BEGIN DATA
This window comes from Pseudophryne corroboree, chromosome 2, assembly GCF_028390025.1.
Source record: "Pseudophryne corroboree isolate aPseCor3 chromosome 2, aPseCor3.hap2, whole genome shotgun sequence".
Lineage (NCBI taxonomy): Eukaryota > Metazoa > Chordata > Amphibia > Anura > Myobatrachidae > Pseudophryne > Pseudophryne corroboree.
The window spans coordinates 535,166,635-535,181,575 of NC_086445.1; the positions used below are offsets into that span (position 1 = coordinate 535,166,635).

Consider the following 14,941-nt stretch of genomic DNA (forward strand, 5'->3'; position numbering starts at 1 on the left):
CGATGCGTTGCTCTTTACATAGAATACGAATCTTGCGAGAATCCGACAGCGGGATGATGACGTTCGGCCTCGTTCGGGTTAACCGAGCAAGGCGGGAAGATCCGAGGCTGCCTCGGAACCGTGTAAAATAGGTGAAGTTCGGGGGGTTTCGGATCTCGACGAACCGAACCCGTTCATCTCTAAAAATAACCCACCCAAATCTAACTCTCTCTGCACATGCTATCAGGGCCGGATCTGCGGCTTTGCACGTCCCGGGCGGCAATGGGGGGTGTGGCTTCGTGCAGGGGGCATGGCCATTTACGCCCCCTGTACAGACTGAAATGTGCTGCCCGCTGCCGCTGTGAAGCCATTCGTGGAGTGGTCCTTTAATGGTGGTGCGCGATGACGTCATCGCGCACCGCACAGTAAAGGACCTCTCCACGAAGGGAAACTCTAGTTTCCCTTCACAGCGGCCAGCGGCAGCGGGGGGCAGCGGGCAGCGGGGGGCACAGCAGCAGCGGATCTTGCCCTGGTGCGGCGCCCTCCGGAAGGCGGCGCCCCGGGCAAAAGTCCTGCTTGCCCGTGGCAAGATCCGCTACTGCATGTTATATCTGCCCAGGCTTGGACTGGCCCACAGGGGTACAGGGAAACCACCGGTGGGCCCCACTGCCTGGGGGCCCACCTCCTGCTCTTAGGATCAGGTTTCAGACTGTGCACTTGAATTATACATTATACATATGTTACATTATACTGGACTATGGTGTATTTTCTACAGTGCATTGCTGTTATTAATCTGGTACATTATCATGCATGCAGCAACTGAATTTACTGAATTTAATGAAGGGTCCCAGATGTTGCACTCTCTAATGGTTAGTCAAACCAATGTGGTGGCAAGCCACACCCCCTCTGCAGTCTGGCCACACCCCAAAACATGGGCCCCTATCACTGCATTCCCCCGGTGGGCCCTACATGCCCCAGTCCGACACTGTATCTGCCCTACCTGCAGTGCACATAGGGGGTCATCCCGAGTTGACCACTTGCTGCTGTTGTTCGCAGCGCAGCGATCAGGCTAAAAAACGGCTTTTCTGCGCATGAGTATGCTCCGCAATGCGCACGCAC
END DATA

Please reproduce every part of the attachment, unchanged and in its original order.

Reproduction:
This window comes from Pseudophryne corroboree, chromosome 2, assembly GCF_028390025.1.
Source record: "Pseudophryne corroboree isolate aPseCor3 chromosome 2, aPseCor3.hap2, whole genome shotgun sequence".
Lineage (NCBI taxonomy): Eukaryota > Metazoa > Chordata > Amphibia > Anura > Myobatrachidae > Pseudophryne > Pseudophryne corroboree.
The window spans coordinates 535,166,635-535,181,575 of NC_086445.1; the positions used below are offsets into that span (position 1 = coordinate 535,166,635).

Consider the following 14,941-nt stretch of genomic DNA (forward strand, 5'->3'; position numbering starts at 1 on the left):
CGATGCGTTGCTCTTTACATAGAATACGAATCTTGCGAGAATCCGACAGCGGGATGATGACGTTCGGCCTCGTTCGGGTTAACCGAGCAAGGCGGGAAGATCCGAGGCTGCCTCGGAACCGTGTAAAATAGGTGAAGTTCGGGGGGTTTCGGATCTCGACGAACCGAACCCGTTCATCTCTAAAAATAACCCACCCAAATCTAACTCTCTCTGCACATGCTATCAGGGCCGGATCTGCGGCTTTGCACGTCCCGGGCGGCAATGGGGGGTGTGGCTTCGTGCAGGGGGCATGGCCATTTACGCCCCCTGTACAGACTGAAATGTGCTGCCCGCTGCCGCTGTGAAGCCATTCGTGGAGTGGTCCTTTAATGGTGGTGCGCGATGACGTCATCGCGCACCGCACAGTAAAGGACCTCTCCACGAAGGGAAACTCTAGTTTCCCTTCACAGCGGCCAGCGGCAGCGGGGGGCAGCGGGCAGCGGGGGGCACAGCAGCAGCGGATCTTGCCCTGGTGCGGCGCCCTCCGGAAGGCGGCGCCCCGGGCAAAAGTCCTGCTTGCCCGTGGCAAGATCCGCTACTGCATGTTATATCTGCCCAGGCTTGGACTGGCCCACAGGGGTACAGGGAAACCACCGGTGGGCCCCACTGCCTGGGGGCCCACCTCCTGCTCTTAGGATCAGGTTTCAGACTGTGCACTTGAATTATACATTATACATATGTTACATTATACTGGACTATGGTGTATTTTCTACAGTGCATTGCTGTTATTAATCTGGTACATTATCATGCATGCAGCAACTGAATTTACTGAATTTAATGAAGGGTCCCAGATGTTGCACTCTCTAATGGTTAGTCAAACCAATGTGGTGGCAAGCCACACCCCCTCTGCAGTCTGGCCACACCCCAAAACATGGGCCCCTATCACTGCATTCCCCCGGTGGGCCCTACATGCCCCAGTCCGACACTGTATCTGCCCTACCTGCAGTGCACATAGGGGGTCATCCCGAGTTGACCACTTGCTGCTGTTGTTCGCAGCGCAGCGATCAGGCTAAAAAACGGCTTTTCTGCGCATGAGTATGCTCCGCAATGCGCACGCAC